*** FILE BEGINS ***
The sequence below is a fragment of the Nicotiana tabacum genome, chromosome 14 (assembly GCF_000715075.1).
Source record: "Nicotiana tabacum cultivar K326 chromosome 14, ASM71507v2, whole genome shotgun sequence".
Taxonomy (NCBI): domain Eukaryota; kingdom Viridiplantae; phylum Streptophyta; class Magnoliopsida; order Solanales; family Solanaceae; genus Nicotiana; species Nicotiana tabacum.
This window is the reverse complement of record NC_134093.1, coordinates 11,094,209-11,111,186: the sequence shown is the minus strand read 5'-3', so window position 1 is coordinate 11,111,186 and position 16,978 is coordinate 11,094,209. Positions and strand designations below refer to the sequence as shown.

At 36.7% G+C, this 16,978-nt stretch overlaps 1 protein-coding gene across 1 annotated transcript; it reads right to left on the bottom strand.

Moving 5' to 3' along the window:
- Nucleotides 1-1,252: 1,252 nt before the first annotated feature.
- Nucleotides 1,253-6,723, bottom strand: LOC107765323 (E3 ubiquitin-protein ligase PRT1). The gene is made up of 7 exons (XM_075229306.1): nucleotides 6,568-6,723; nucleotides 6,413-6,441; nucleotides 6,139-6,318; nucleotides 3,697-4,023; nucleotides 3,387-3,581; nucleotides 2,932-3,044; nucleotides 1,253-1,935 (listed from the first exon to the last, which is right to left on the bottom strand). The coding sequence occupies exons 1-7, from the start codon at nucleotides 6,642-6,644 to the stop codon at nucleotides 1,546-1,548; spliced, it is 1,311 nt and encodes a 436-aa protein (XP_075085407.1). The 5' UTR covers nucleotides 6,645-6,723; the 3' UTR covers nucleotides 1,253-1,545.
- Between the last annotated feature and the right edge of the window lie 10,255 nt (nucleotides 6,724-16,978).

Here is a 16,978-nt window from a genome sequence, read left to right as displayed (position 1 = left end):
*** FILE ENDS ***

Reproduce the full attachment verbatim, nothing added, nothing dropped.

The sequence below is a fragment of the Nicotiana tabacum genome, chromosome 14 (assembly GCF_000715075.1).
Source record: "Nicotiana tabacum cultivar K326 chromosome 14, ASM71507v2, whole genome shotgun sequence".
Taxonomy (NCBI): domain Eukaryota; kingdom Viridiplantae; phylum Streptophyta; class Magnoliopsida; order Solanales; family Solanaceae; genus Nicotiana; species Nicotiana tabacum.
This window is the reverse complement of record NC_134093.1, coordinates 11,094,209-11,111,186: the sequence shown is the minus strand read 5'-3', so window position 1 is coordinate 11,111,186 and position 16,978 is coordinate 11,094,209. Positions and strand designations below refer to the sequence as shown.

At 36.7% G+C, this 16,978-nt stretch overlaps 1 protein-coding gene across 1 annotated transcript; it reads right to left on the bottom strand.

Moving 5' to 3' along the window:
- Nucleotides 1-1,252: 1,252 nt before the first annotated feature.
- Nucleotides 1,253-6,723, bottom strand: LOC107765323 (E3 ubiquitin-protein ligase PRT1). The gene is made up of 7 exons (XM_075229306.1): nucleotides 6,568-6,723; nucleotides 6,413-6,441; nucleotides 6,139-6,318; nucleotides 3,697-4,023; nucleotides 3,387-3,581; nucleotides 2,932-3,044; nucleotides 1,253-1,935 (listed from the first exon to the last, which is right to left on the bottom strand). The coding sequence occupies exons 1-7, from the start codon at nucleotides 6,642-6,644 to the stop codon at nucleotides 1,546-1,548; spliced, it is 1,311 nt and encodes a 436-aa protein (XP_075085407.1). The 5' UTR covers nucleotides 6,645-6,723; the 3' UTR covers nucleotides 1,253-1,545.
- Between the last annotated feature and the right edge of the window lie 10,255 nt (nucleotides 6,724-16,978).

Here is a 16,978-nt window from a genome sequence, read left to right as displayed (position 1 = left end):